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NEW VOICES: Former Kentucky Supreme Court Justices Call for Halt to Executions

Two former Supreme Court Justices in Kentucky and the President of the American Bar Association called for a suspension of executions in the state until its death penalty system is reformed.  Writing in the Louisville Courier-Journal, the Justices stated, "The list of problematic cases is staggering, and review of the system is deeply troubling. Fairness, impartiality and effectiveness of counsel have been undermined by serious flaws that reveal systemic problems in administration of the death penalty in the commonwealth." Citing findings from a recent study conducted by the ABA, former Justices James Keller (pictured) and Martin Johnstone, along with William Robinson, President of the ABA, noted that since 1976, when the death penalty was reinstated, 50 of the 78 people who have been sentenced to death have had their sentence or conviction overturned due to misconduct or serious errors that occurred during their trial. The writers said, “In Kentucky, we cannot be certain that our death penalty system is fair and accurate. Our Death Penalty Assessment Team of lawyers, judges, bar leaders and legal experts conducted an exhaustive, two-year review of the death penalty system and identified a host of problems at various stages of the capital process, many of which increase the risk of executing the innocent. The problems affect not only those possibly facing execution, but also victims of crime.” Read full op-ed below.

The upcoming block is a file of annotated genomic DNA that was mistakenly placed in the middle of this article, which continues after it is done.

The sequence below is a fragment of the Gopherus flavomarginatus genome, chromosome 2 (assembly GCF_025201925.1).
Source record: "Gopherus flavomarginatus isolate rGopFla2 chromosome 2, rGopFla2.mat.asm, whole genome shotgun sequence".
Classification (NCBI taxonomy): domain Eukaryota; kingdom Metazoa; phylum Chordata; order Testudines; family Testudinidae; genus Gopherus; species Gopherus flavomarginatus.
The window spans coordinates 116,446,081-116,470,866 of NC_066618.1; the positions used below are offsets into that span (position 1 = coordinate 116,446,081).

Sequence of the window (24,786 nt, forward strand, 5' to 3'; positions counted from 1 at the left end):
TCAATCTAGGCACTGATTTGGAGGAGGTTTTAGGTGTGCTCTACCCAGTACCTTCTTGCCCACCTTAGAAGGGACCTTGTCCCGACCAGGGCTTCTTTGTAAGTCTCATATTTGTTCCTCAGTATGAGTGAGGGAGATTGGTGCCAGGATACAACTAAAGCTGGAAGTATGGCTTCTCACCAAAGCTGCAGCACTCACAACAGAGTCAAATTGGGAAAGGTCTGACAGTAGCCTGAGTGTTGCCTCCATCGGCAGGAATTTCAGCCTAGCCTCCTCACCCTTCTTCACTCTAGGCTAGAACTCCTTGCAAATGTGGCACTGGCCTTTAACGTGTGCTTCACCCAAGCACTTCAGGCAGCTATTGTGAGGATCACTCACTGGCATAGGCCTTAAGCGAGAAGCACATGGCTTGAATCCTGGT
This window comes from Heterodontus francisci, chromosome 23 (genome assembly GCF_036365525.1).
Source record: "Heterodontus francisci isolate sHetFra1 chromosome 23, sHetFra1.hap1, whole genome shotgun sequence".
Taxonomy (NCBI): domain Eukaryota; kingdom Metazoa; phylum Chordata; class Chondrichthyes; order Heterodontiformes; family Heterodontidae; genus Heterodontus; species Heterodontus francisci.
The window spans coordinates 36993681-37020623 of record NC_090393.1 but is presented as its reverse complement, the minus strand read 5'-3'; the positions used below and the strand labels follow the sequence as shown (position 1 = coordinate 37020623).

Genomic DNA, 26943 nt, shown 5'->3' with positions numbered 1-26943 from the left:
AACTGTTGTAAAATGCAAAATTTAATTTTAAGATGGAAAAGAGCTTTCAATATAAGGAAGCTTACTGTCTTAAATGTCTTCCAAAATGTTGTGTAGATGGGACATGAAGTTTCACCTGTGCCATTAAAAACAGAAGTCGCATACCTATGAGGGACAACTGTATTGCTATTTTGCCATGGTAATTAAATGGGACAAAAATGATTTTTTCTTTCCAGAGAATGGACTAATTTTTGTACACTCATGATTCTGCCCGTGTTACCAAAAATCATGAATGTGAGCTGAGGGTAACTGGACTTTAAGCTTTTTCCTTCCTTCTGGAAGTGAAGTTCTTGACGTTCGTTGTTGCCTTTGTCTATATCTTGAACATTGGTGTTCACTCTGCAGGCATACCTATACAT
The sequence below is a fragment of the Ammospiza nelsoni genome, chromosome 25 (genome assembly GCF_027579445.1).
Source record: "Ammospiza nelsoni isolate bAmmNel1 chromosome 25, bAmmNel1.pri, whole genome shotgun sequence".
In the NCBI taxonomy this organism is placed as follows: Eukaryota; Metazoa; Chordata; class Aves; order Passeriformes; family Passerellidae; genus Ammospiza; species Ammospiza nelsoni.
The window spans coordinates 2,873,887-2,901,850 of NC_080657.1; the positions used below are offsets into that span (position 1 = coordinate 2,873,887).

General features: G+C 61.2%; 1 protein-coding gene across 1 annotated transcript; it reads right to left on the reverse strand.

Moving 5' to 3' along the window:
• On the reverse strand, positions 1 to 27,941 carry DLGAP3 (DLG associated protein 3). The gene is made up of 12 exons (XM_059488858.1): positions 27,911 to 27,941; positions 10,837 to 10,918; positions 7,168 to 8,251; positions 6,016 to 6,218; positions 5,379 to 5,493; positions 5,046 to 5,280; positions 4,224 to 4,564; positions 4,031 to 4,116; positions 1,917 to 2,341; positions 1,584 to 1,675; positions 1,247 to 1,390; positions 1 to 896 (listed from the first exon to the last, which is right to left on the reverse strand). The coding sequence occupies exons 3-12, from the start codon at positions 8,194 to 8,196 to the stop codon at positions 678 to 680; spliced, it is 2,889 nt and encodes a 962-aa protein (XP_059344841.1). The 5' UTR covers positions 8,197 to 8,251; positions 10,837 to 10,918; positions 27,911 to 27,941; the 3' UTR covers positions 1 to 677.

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NEW VOICES: Ohio Supreme Court Justice Testifies for Death Penalty Repeal